A Persian Amsterdammer Blogs.

Wednesday, 30 July 2008

Poems of the Week

Russell Edson is a prose-poetry pioneer. His works are childish and profound at the same time. They are about cathing a stone and guarding it, they are about scientists counting tiny sheep in test-tubes and falling asleep. They are also about torturing angels.

Here's two of my favorites:



A father with a huge eraser erases his daughter. When he
finishes there's only a red smudge on the wall.
His wife says, where is Amyloo?
She's a mistake, I erased her.
What about all her lovely things? asks his wife.
I'll erase them too.
All her pretty clothes? . . .
I'll erase her closet, her dresser--shut up about Amyloo!
Bring your head over here and I'll erase Amyloo out of it.
The husband rubs his eraser on his wife's forehead, and as
she begins to forget she says, hummm, I wonder whatever
happened to Amyloo? . . .
Never heard of her, says her husband.
And you, she says, who are you? You're not Amyloo, are
you? I don't remember your being Amyloo. Are you my
Amyloo, whom I don't remember anymore? . . .
Of course not, Amyloo was a girl. Do I look like a girl?
. . . I don't know, I don't know what anything looks like
anymore. . .



In sleep when an old man's body is no longer
aware of his boundaries, and lies flattened by
gravity like a mere of wax in its bed . . . It drips
down to the floor and moves there like a tear down a
cheek . . . Under the back door into the silver meadow,
like a pool of sperm, frosty under the moon, as if in
his first nature, boneless and absurd.

The moon lifts him up into its white field, a cloud
shaped like an old man, porous with stars.

He floats through high dark branches, a corpse tangled
in a tree on a river.

Sunday, 27 July 2008

Nostalgia (Iran and Rumania)

It's strange to feel nostalgic about someone I've only recently discovered. 4 years ago a friend gave me an incredible CD of a gray haired singer with beautiful and sad songs. I asked my father wether he knew the singer. "Farhad? Ofcourse I know him, everyone does!" Well, thanks for not bothering to introduce me to him before... hmpf.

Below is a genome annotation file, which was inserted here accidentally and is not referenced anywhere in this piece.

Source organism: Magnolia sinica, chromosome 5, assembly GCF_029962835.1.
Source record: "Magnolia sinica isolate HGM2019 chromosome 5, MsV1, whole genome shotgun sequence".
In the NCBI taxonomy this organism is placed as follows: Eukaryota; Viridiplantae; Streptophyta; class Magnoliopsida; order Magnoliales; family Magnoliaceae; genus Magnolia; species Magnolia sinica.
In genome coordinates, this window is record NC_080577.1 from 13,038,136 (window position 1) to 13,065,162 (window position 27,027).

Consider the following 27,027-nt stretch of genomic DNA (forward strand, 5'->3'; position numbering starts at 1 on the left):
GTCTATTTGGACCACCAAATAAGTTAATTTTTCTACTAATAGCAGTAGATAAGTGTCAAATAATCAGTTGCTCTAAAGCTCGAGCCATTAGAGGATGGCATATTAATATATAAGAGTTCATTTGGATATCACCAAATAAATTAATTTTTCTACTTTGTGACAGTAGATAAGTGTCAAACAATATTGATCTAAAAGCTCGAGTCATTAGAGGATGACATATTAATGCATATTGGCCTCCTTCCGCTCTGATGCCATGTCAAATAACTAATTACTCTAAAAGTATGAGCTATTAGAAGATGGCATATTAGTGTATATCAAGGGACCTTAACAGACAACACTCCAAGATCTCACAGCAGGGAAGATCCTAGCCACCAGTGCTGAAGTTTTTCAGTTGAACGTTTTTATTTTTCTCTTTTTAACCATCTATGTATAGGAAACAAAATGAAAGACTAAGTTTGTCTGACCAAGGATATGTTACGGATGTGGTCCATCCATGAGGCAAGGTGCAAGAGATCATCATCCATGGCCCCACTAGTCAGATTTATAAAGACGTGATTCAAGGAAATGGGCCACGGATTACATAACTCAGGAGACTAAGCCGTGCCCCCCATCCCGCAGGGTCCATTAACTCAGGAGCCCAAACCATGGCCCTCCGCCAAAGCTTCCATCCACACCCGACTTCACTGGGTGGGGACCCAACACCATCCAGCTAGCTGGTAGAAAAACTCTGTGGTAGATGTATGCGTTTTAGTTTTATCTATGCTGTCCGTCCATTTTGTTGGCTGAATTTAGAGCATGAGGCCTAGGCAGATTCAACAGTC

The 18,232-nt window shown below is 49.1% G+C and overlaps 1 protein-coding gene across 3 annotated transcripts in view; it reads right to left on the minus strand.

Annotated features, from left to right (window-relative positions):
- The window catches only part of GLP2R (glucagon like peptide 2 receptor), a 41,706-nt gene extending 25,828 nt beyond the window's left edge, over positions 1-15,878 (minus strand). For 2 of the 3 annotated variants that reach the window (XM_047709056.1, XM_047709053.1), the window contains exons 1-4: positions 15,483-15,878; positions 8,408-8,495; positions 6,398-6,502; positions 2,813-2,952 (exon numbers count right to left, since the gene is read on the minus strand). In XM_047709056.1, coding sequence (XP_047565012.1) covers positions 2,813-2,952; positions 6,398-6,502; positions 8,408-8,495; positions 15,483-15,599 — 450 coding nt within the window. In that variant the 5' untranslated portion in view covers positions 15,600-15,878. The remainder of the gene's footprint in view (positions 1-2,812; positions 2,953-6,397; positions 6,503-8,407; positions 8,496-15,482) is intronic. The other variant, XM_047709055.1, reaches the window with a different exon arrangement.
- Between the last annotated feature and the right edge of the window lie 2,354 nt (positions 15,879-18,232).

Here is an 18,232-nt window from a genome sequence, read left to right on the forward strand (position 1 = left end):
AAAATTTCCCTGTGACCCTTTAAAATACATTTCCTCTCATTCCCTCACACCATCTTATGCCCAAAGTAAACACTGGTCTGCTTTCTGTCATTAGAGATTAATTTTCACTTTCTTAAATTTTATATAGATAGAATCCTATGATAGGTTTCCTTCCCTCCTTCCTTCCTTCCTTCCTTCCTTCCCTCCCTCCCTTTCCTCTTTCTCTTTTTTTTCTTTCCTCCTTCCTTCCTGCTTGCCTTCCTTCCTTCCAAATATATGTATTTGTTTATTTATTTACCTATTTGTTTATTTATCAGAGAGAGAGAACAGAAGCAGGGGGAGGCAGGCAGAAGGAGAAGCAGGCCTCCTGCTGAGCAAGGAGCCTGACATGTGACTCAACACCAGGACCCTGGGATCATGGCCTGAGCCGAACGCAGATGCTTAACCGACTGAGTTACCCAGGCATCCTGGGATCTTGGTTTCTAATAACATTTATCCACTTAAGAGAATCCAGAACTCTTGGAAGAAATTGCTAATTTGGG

The CD my friend gave me is a live recording of one of his last concerts. His voice doesn't have the power of the old days, and there's no other musicians accompanying him, but the emotion in his performance is stronger than almost anything I've heard.

I'm happy to have found many of the songs of this particular performance on YouTube:

Now off to Rumania for some golden oldies. Again, these are songs that I've gotten into only in the last few years, but imagine what memories these songs must evoke for certain people. We start off with Gabi Lunca & Dona Dumitru Siminica. For some reasons many of Dona Dumitru's songs are cut off on YouTube.

The next song is a personal favorite, but I must confess I had never seen the clip. It adds a surreal quality to the song.

Can't get enough of the Rumanians? Make sure to also check out
Maria Tanase

Wednesday, 23 July 2008

Let's not hate the Americans!

The self-proclaimed Ayatollah of Rock-and-Rollah has a very improtant message for us: "Let's not hate the Americans!". His name is Sina Turner, and inbetween despondent bouts of self-loathing ("I can't actually play the guitar") he climbs the stage with his thought provoking messages. Sina Turner is a visionary. Even if he can't play the guitar.

Need more Sina Turner? Check out his YouTube Channel or go to where most of his alter egoes reside: www.sinakhani.com .

Sunday, 20 July 2008

Images of Iran and the Ultimate Break-Uo Song

Just some short notes:

Yesterday a reporter from Tapesh TV came over to Mezrab to make a little item about my family and our cultural cafe Mezrab. I played some songs with Babak Amiri and Kate Adams and then told some Shahname stories together with my father Ali-Reza. It was a blast, and as soon as the item hits the airwaves I'll let you all know.


Newsha Tavakolian is a talented young photographer. Her pictures often appear in international papers and magazines. If you don't know her, do yourself a favor and check out her site.